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Love, Wedding, Marriage

In Love, Wedding, Marriage, Mandy Moore stars as a marriage counselor with a doctorate in psychology, a flaky sister (Jessica Szohr), and a hunky new husband (Kellan Lutz). And because she is the heroine of a contemporary romantic comedy, she is thoroughly, irrevocably bonkers. Six weeks after her wedding, consumed with planning a surprise 30th anniversary party for her parents (Jane Seymour and James Brolin), she heads down a manic-break-masquerading-as-screwball-hijinks path, prompted by the pair’s announcement that they’re divorcing. Desperate to stop their separation and affirm her own sense of idealized romanticism, she drags them through wacky therapy sessions and a faked suicide attempt, all while neglecting her spouse, who begins to wonder what he signed up for.


Love, Wedding, Marriage is the directorial debut of Dermot Mulroney, who’s starred in his share of rom-coms, but doesn’t bring any noteworthy insights on the ailing genre to his first turn behind the camera. (His major stylistic venture is a scene in which Moore talks to her own offscreen shrink, shot in a series of tight, oddly framed close-ups that would seem more in place in a horror movie.) Moore has never set the screen on fire, but she can be a passable actress; the problem with the role of Eva is that it would require someone with near-supernatural charm to overcome the character’s unctuous qualities, and Moore doesn’t fit the bill. Szohr, as the wacky sibling, at least appears to be having a little fun, while Lutz is primarily there for decorative purposes. Seymour and Brolin’s arc is cartoonish, though more watchable than the unfunny travails of the film's primary couple.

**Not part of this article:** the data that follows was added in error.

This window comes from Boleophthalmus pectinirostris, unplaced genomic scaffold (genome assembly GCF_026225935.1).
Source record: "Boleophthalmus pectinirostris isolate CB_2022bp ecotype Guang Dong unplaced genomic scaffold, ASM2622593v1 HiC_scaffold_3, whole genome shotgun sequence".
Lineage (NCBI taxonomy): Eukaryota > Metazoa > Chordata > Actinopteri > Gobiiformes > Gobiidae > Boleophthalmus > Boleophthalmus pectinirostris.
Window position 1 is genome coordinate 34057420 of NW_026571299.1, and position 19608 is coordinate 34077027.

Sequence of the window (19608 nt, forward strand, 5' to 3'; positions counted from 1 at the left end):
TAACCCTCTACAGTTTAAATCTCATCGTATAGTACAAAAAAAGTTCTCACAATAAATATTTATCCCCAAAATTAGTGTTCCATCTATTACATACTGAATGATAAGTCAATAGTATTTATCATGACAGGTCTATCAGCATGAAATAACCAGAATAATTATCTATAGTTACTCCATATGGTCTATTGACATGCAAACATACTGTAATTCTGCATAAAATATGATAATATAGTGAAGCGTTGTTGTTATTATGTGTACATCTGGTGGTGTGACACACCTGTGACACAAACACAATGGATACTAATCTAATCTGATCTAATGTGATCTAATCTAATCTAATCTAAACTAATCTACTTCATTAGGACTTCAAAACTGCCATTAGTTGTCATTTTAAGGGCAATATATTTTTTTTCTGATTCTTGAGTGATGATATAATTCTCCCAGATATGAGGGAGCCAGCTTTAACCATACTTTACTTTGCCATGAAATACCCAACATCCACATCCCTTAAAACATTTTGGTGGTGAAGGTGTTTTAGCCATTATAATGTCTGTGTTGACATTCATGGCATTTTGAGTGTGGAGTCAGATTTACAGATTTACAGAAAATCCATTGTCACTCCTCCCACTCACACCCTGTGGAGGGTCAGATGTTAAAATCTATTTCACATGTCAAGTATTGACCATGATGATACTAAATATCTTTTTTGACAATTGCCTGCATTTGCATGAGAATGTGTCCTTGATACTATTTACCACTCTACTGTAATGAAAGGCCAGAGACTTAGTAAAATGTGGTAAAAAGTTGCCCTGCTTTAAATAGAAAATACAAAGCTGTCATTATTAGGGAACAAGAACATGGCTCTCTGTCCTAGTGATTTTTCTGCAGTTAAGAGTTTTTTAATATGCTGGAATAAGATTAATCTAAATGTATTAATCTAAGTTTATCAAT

The “romantic” half of Love, Wedding, Marriage’s romantic comedy doesn’t work, but that isn’t nearly as problematic as the film’s profound unfunniness. Its hackneyed attempts at humor never get anywhere near a metaphorical punchline. For instance: Brolin decides he’s rediscovering his Jewishness, so he starts using “kvetching” in conversation and asking if the beer he’s drinking is kosher. Hilarious! Lutz’s goofy best friend marries a Polish girl he just met so she can stay in the country, even though they don’t speak the same language. Zany! The couples attend a group counseling session in which everyone is made to chant “Marriage to the max!” Is that even supposed to get laughs? It’s hard to tell. Instead of developing characters and having humor come from them, the film shoehorns its cast into a series of allegedly wacky scenarios to fill time on the way to a meaningless resolution. If the rom-com keeps heading in this direction, we could all use a trial separation.

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